Determine your child’s specific needs and agree on the frequency of updates required between both parents. If your child sees the doctor weekly, provide a weekly update to your ex-spouse on your child’s condition.
More information on special needs children to be provided in tomorrow’s blog post
The issue of special needs children is an important one. As such, we will continue today’s discussion in tomorrow’s blog post. We will introduce additional topics related to special needs children. If this is a topic that is relevant to you or your child, head back tomorrow to read more.
In the meantime, if you have any questions about the material that we covered in today’s blog post, please do not hesitate to contact the Law Office of Bryan Fagan. Our licensed family law attorneys are available six days a week to meet with you at no cost. These consultations are a great opportunity to ask questions and receive direct feedback about your particular circumstances.
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Other Articles you may be interested in:
- Ask yourself: Is including a right of first refusal in your parenting plan the right thing to do?
- Voluntarily Relinquishing Your Parental Rights in Texas
- What rights does a father have in Texas?
- Fathers’ Rights: Children Born Out of Wedlock in Texas?
- Mom Versus Dad Who Gets the rights? – Custodial Rights Vs. Non-Custodial Rights in Texas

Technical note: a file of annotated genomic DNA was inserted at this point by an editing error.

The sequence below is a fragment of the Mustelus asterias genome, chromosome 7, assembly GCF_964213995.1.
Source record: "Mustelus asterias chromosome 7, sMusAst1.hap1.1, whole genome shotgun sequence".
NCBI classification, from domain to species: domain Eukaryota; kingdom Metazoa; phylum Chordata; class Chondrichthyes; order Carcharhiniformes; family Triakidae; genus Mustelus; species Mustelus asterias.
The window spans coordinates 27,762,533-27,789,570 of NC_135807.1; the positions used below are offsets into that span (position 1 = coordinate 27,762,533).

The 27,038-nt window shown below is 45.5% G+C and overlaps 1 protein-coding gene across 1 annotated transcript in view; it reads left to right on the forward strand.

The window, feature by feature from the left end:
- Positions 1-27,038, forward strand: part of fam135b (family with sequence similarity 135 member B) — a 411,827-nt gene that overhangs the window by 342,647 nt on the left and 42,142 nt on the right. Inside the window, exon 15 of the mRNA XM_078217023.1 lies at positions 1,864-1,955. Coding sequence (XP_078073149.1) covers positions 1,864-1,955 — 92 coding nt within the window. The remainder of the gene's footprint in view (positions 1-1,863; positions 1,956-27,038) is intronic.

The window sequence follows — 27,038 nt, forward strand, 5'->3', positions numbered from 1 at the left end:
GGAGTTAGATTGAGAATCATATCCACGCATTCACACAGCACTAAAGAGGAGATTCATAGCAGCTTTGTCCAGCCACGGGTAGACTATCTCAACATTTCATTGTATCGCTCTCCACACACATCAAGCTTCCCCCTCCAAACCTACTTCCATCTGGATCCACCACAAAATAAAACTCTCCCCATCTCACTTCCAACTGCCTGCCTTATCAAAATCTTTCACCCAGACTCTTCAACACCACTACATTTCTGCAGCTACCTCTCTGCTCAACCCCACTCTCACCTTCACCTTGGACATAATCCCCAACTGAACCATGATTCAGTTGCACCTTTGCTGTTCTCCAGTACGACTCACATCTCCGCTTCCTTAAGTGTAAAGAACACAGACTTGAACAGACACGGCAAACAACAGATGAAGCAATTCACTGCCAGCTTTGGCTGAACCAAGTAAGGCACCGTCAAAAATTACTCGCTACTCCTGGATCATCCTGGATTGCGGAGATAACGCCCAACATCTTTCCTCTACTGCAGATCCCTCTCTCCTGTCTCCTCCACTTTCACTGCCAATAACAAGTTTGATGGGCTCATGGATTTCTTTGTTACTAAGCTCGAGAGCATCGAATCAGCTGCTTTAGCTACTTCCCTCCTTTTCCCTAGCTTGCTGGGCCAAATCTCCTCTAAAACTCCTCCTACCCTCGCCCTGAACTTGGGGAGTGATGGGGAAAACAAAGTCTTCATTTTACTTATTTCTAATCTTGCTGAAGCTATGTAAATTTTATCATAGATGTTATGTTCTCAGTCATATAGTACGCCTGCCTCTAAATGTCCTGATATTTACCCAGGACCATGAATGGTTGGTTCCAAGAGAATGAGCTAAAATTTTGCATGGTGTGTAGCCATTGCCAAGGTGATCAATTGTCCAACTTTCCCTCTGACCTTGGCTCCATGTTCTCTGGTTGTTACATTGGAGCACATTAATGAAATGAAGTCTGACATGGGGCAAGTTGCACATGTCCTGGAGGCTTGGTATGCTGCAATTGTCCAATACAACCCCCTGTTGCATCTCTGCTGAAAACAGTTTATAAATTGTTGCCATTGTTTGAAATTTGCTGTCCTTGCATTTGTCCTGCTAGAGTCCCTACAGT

- Husband Not the Father, what do I do in a Texas Divorce?
- I am not the biological father but I want to be – Paternity by Estoppel?
- Can my Texas Driver’s License Be Suspended for Not paying Child Support?
- What do I do if I have overpaid child support in Texas?
- Child Custody Basics in Texas
Law Office of Bryan Fagan, PLLC | Spring Divorce Lawyers
The Law Office of Bryan Fagan, PLLC routinely handles matters that affect children and families. If you have questions regarding divorce, it’s important to speak with one of our Spring, TX Divorce Lawyers right away to protect your rights.
Our divorce lawyers in Spring TX are skilled at listening to your goals during this trying process and developing a strategy to meet those goals. Contact Law Office of Bryan Fagan, PLLC by calling (281) 810-9760 or submit your contact information in our online form. The Law Office of Bryan Fagan, PLLC handles Divorce cases in Spring, Texas, Cypress, Spring, Klein, Humble, Kingwood, Tomball, The Woodlands, the FM 1960 area, or surrounding areas, including Harris County, Montgomery County, Liberty County, Chambers County, Galveston County, Brazoria County, Fort Bend County and Waller County.
Bryan Fagan, a native of Atascocita, Texas, is a dedicated family law attorney inspired by John Grisham’s “The Pelican Brief.” He is the first lawyer in his family, which includes two adopted brothers. Bryan’s commitment to family is personal and professional; he cared for his grandmother with Alzheimer’s while completing his degree and attended the South Texas College of Law at night.
Married with three children, Bryan’s personal experiences enrich his understanding of family dynamics, which is central to his legal practice. He specializes in family law, offering innovative and efficient legal services. A certified member of the College of the State Bar of Texas, Bryan is part of an elite group of legal professionals committed to ongoing education and high-level expertise.
His legal practice covers divorce, custody disputes, property disputes, adoption, paternity, and mediation. Bryan is also experienced in drafting marital property agreements. He leads a team dedicated to complex family law cases and protecting families from false CPS allegations.
Based in Houston, Bryan is active in the Houston Family Law Sector of the Houston Bar Association and various family law groups in Texas. His deep understanding of family values and his professional dedication make him a compassionate advocate for families navigating Texas family law.